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Old 08-22-2006, 05:27 PM   #1
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Apple pie moisture w/gala/fuji apples

Need help. We have two apple trees (gala and fuji) in the yard and they make great tasting apple pies BUT there is too much water and of course the buttom crust is a wipe out.
I have tried over cooking (as much as 2 + hrs at 400) and dumping water duing this time (not fun) then the apples are not good and there is still moisture.
I have tried pre cooking the appples on the stove top w/ the normal ingredients, added 1/2 cup of water to get it started and when the apples started to get soft I removed 2 1/2 cups of water, (was some left but there needs to be some juices) baked the assembled pie at normal temp.;10 min @ 400 and 1 hr at 350-same bad results too much water and a lost bottom crust.
Have tried apple crisp and is better cause no crust but still watery, applsause is good and does good as a sub. for oil in baking, but nothing beats a good apple pie.
I know Mrs Smith's are the apple BUT I have a lot of these and they do taste good just don't look for the bottom crust. I like to stock pile these in the freezer (which doesn't change the problem) and they are getting ripe (have deer standing in line to get some) so please help.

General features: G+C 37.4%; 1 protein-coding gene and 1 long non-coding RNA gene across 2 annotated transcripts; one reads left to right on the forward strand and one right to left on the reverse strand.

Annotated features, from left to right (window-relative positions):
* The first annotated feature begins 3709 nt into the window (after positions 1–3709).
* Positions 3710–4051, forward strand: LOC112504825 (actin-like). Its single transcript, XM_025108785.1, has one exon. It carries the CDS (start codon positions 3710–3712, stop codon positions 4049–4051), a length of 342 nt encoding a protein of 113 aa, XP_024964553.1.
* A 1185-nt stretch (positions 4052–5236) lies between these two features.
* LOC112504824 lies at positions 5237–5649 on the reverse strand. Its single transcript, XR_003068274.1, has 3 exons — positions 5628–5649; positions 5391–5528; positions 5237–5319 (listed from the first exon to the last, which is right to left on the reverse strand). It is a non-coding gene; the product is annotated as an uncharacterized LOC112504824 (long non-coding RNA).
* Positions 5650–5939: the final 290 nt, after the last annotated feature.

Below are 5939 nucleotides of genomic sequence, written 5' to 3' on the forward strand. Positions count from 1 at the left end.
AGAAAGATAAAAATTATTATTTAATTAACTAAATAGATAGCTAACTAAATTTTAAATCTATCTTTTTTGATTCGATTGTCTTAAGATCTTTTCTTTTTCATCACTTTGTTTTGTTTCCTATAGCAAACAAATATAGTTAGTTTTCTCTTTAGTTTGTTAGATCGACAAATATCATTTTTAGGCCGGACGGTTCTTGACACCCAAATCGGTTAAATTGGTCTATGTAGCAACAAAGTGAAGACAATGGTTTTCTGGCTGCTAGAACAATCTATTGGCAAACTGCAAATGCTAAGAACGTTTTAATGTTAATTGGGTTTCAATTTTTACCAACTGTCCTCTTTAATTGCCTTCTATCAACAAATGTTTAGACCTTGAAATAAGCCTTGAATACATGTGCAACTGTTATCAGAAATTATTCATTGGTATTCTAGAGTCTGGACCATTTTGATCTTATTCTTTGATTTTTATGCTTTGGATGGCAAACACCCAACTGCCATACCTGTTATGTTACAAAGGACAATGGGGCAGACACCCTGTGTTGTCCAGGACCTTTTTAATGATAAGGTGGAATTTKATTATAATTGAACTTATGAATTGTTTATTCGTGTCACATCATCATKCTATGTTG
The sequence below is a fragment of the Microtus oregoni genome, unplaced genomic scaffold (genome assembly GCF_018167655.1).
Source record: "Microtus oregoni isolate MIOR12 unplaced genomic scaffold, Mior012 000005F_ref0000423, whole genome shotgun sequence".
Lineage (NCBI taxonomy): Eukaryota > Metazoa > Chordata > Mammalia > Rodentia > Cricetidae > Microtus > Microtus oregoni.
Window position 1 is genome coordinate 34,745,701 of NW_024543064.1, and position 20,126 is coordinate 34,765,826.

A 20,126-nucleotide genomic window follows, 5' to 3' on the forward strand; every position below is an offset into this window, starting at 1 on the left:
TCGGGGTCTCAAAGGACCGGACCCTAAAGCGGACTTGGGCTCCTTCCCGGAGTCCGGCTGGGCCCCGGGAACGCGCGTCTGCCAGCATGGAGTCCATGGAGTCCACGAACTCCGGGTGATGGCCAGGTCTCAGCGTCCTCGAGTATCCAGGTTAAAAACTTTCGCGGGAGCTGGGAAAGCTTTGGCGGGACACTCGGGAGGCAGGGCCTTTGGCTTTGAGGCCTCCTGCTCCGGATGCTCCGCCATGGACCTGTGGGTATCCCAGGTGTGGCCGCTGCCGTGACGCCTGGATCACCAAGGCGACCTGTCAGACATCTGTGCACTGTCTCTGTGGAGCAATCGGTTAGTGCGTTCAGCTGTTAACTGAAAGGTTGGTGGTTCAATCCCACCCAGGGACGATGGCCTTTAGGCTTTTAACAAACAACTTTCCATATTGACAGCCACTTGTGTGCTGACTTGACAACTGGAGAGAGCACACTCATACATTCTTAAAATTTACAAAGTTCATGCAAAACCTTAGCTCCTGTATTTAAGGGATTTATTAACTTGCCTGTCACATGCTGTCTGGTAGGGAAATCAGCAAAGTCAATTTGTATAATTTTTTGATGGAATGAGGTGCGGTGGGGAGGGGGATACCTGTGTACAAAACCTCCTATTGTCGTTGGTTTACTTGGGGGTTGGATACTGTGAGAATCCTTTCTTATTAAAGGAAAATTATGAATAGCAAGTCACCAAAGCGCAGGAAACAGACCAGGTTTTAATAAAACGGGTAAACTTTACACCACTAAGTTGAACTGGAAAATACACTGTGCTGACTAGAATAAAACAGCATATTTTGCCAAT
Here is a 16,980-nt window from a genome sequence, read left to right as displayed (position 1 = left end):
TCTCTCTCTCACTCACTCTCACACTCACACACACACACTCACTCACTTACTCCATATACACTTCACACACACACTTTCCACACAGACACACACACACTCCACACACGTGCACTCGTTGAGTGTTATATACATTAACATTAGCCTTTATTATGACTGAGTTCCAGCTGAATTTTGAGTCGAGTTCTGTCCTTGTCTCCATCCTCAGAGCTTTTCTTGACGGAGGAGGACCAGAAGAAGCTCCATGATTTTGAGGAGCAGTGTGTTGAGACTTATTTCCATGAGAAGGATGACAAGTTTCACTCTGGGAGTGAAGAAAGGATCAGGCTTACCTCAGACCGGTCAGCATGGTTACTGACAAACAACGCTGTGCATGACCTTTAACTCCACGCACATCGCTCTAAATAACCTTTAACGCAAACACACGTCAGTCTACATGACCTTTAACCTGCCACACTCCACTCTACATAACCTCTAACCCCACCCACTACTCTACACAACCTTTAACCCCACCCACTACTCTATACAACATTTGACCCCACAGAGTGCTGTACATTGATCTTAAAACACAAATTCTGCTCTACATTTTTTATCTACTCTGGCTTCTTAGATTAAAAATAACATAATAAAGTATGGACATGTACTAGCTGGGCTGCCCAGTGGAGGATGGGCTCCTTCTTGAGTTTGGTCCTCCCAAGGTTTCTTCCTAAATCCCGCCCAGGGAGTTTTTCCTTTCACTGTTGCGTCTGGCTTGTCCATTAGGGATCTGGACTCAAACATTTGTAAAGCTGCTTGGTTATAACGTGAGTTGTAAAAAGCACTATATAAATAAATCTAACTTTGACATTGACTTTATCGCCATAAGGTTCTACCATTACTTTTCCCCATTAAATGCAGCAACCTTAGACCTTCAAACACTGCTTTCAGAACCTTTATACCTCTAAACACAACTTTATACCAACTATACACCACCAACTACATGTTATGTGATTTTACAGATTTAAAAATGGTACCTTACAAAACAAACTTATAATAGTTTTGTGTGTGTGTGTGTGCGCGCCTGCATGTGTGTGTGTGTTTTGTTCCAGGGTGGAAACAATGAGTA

Ar.Guy

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Old 08-22-2006, 07:47 PM   #2
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I'm sure someone will come and answer your question soon Arb.

Welcome to the group!
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Old 08-22-2006, 08:44 PM   #3
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Quote:
Originally Posted by arb.geb@cox.net
Need help. We have two apple trees (gala and fuji) in the yard and they make great tasting apple pies BUT there is too much water and of course the buttom crust is a wipe out.
I have tried over cooking (as much as 2 + hrs at 400) and dumping water duing this time (not fun) then the apples are not good and there is still moisture.
I have tried pre cooking the appples on the stove top w/ the normal ingredients, added 1/2 cup of water to get it started and when the apples started to get soft I removed 2 1/2 cups of water, (was some left but there needs to be some juices) baked the assembled pie at normal temp.;10 min @ 400 and 1 hr at 350-same bad results too much water and a lost bottom crust.